# Cox Ingersoll Ross Model

Hello, I was trying to prove this proposition for CIR model. I am able to follow the proof but then couldn't solve that last ODE. Any help would be great.   • The first of the ODEs is just the Riccati equation, so please look up the solution of the Riccati equation. In general terms, to solve the system, note the first equation is autonomous in $\psi$ so you can solve it for $\psi$, and then plug this solution into the second ODE and simple integration (which usually comes down to application of partial fraction) then solves the second. Feb 12, 2020 at 18:27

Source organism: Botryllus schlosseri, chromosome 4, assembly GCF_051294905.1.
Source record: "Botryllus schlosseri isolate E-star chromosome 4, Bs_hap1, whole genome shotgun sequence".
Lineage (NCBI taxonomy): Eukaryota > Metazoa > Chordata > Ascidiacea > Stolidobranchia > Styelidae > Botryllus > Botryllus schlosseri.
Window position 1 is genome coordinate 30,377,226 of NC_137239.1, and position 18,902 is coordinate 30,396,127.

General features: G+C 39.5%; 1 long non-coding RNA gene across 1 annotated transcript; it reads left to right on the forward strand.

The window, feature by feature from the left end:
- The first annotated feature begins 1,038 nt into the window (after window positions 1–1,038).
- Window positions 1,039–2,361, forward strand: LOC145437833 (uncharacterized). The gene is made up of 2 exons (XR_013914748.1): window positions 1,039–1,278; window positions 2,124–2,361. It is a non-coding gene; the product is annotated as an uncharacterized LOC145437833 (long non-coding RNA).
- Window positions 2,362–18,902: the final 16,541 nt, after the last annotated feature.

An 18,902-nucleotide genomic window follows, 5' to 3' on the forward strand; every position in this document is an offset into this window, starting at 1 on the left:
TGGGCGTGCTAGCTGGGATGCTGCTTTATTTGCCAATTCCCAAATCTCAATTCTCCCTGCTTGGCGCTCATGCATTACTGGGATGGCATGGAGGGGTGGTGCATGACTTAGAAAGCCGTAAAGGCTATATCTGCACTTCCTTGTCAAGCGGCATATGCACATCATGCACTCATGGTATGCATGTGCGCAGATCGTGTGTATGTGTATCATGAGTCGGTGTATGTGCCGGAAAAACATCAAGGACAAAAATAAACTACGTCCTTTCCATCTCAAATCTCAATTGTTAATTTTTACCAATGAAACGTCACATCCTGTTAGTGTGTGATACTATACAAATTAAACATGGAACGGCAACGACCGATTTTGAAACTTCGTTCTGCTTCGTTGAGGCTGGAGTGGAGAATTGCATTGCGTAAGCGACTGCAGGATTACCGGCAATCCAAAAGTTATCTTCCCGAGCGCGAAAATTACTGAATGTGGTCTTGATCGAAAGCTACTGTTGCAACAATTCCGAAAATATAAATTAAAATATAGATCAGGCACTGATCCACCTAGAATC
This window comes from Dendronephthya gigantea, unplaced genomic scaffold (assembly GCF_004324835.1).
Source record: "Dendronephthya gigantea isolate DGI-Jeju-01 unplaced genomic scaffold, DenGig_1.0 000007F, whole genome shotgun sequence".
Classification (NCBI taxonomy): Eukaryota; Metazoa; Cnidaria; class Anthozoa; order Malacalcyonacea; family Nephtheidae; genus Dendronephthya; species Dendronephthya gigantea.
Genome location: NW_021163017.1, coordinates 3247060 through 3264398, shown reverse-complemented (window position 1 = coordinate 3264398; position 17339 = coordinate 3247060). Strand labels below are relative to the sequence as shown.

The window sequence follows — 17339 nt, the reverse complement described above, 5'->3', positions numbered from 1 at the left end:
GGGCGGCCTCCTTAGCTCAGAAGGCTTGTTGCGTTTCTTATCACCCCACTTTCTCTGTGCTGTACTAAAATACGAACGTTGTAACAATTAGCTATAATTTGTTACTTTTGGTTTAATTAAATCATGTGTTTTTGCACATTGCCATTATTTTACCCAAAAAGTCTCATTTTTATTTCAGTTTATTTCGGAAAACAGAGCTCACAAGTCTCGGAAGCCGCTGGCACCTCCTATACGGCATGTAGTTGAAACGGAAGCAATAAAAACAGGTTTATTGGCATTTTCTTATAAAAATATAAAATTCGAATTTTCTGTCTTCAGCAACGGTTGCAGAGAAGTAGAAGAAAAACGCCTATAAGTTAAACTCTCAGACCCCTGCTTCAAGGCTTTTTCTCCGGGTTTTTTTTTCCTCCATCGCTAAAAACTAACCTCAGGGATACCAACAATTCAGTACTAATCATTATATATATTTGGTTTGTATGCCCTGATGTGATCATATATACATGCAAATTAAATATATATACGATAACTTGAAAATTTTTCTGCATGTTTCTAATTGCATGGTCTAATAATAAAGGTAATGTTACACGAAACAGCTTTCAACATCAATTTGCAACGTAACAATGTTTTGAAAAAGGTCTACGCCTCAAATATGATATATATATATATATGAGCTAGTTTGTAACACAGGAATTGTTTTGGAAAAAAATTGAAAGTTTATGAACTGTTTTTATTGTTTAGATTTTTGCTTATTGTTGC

Looking at the final ODEs we see that all we need to do is solve the ODE for $$\psi$$ and then the rest is easy. To solve this ODE we notice that with a little re-arranging we can complete the square on the right hand side, and then effectively separate this into a known integral. Completing the square I get: $$\begin{equation} \psi' = \mu + \frac{b^2}{2\sigma^2} - \frac{\sigma^2}{2}\left(\psi + \frac{b}{\sigma^2}\right)^2 \end{equation}$$ Dividing by the right hand side and integrating with respect to $$t$$ gives $$\begin{equation} \int_{\lambda}^{\psi(t)} \frac{1}{\mu + \frac{b^2}{2\sigma^2} - \frac{\sigma^2}{2}\left(\psi + \frac{b}{\sigma^2}\right)^2} \mathrm{d}\psi = t \end{equation}$$ A simple change of variables and you can re-arrange the left hand side to an integral of the form $$\int \tfrac{1}{1 - x^2} \mathrm{d}x$$ which has a known solution involving logarithms. The rest you should be able to do.